We stopped at Susan Butcher’s home and met her husband (widowed) David Monson and daughter Tekla, and saw a demonstration of the sled dog operations. Susan Butcher was the second woman to win the grueling Iditarod Trail Sled Dog Race, and won it a total of 4 times, an achievement matched by four men and exceeded by only one.


We visited the Chena Indian Village where we departed the boat and spent about an hour learning about the Athabascan way of life from young people who descended from Alaskan natives.


Pat thought about staying overnight since the accommodations looked so inviting!


After such a full day, we had worked up an appetite, so we went back to Big Daddy’s BBQ with the whole group!


Wednesday, July 13, 2011

Fairbanks and Friends

Our drive was pleasant today, about 120 miles from Denali to Fairbanks. We stopped at Rose’s CafĂ© for breakfast with Jim and Pat, then traveled with them most of the way.

We checked into the River’s Edge RV Park and connected with our friends ZoAnn Lapinsky and John Macon, who are touring Alaska in a different direction from our group, and stayed over an extra day in order to link up with us.

We visited the Fountainhead Antique Auto Museum with them and had a wonderful afternoon. Here they are hamming it up as early Alaska settlers.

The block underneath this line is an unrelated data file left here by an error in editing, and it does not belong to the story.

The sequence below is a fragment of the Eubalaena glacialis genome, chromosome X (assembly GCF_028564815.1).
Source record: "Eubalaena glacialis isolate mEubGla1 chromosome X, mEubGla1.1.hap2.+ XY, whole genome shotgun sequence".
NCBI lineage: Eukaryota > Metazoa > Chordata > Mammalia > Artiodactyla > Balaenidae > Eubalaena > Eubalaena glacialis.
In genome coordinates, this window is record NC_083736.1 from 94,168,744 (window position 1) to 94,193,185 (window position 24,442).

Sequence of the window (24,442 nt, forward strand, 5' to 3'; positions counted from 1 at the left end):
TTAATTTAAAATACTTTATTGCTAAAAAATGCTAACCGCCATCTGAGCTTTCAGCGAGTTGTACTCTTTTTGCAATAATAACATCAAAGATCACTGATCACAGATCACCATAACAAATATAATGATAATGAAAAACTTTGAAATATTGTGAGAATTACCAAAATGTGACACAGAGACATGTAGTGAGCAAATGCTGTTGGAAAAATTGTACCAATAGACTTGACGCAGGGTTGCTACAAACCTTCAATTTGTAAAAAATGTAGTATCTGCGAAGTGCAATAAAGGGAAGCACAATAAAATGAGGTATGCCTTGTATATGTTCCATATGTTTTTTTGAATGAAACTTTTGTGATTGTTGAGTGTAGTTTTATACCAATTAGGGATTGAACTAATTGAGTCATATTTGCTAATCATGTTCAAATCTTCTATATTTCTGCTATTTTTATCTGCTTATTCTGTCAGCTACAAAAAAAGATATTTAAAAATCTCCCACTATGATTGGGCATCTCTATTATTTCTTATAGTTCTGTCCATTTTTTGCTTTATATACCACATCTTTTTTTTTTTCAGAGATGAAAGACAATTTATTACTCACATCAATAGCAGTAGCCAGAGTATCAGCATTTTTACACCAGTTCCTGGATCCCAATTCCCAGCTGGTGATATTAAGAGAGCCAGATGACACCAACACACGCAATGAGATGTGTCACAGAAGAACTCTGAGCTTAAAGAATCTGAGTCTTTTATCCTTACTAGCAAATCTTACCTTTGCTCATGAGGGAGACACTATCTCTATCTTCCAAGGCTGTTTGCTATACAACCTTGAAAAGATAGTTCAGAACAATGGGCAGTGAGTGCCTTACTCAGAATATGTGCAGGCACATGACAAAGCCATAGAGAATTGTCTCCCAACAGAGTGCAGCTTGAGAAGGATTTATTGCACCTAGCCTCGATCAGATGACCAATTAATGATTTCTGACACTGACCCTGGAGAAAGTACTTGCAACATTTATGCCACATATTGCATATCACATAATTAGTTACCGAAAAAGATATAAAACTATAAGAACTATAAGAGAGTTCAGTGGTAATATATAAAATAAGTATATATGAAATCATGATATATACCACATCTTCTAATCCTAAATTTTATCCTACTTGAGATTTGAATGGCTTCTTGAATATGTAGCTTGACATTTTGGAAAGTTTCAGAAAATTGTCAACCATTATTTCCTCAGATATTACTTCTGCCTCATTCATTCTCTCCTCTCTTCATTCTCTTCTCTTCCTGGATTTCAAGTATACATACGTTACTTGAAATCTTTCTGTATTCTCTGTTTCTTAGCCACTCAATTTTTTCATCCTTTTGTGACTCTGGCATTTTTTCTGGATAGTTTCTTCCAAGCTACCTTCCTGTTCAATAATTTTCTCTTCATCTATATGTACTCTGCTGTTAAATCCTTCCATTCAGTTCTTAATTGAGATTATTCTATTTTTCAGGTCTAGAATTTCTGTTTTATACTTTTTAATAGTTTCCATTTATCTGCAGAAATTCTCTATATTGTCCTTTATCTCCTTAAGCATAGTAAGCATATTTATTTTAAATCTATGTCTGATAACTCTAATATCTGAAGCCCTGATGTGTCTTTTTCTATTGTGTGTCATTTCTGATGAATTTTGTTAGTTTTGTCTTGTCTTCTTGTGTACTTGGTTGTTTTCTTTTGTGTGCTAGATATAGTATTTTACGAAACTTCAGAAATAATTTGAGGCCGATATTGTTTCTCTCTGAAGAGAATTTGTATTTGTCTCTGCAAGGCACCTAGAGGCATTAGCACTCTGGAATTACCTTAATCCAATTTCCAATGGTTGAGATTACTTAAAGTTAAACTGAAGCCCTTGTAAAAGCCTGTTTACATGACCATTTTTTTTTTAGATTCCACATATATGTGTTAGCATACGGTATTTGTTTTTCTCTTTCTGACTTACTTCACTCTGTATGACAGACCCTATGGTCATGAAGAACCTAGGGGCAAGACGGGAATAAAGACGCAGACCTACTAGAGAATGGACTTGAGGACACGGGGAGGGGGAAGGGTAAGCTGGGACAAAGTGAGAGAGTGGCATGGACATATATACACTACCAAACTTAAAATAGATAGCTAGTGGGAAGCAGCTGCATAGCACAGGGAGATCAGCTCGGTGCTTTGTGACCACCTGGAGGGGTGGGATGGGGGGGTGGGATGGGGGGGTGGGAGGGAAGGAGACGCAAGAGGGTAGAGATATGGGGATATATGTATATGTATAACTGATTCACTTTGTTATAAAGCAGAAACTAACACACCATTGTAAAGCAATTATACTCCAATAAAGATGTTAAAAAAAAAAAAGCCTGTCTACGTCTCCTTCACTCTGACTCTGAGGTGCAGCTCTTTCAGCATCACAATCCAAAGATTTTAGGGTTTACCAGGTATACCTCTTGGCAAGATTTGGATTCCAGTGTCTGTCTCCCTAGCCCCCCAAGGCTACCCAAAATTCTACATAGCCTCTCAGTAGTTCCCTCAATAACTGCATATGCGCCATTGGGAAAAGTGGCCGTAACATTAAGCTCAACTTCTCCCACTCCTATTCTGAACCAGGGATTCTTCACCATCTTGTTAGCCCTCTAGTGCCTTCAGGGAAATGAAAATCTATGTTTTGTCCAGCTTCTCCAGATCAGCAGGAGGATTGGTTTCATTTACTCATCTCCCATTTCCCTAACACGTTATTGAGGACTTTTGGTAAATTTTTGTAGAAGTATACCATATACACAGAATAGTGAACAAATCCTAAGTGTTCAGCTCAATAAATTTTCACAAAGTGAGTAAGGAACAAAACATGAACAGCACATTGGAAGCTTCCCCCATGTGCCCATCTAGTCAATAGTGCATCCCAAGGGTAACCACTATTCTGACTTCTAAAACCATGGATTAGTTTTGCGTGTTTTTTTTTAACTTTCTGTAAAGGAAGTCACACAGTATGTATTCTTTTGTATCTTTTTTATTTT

Of course, we had to join in the fun.


This is one of the best auto museums we’ve ever visited. I took so many pictures, it’s hard to choose which ones to post, so here are just a few.

At the entrance, we saw this interesting sign. What? This is an auto museum. Autos are vehicles!


Notice the NON SKID tire tread.


1903 Cadillac.


1903 Toledo.


1921 Heine-Velox.


1933 Auburn. My fave, although I probably couldn’t see over the hood to drive it!


1934 American Austin. The entire length of this car is probably shorter than the Auburn from the windshield to the headlights.


I was fascinated by some of the hood ornaments.


There was a collection of bicycles, too. Here’s an all wooden one.


Later, we had dinner at The Pump House.


It has wonderful ambience, but the serving of what was supposed to be 2 lbs. of crab legs, shared by 3 of us, looked more like the 1/2 lb. I ate by myself in Healy. When we asked about it, and even talked with the manager, they insisted that 5 crab legs constituted 2 lbs. They conceded by giving us one more leg, since it’s hard to divide 5 by 3 and come out even. Oh, well, we won’t be going back there.

When we got back to the RV park, we had a parade of classic cars. I took several pictures with my Droid phone. Now, if I could just figure out how to transfer them to my computer…

It was so great to see Zoe and John. You can follow their blog at O. B. Sirius: A Not-So Serious Sort of Blog. Wish we could spend more time together, but we’ll see you back in the lower 48, Friends. Safe and happy travels!


We look forward to exploring Fairbanks more during the next few days. And we hope the beautiful weather we enjoyed today continues!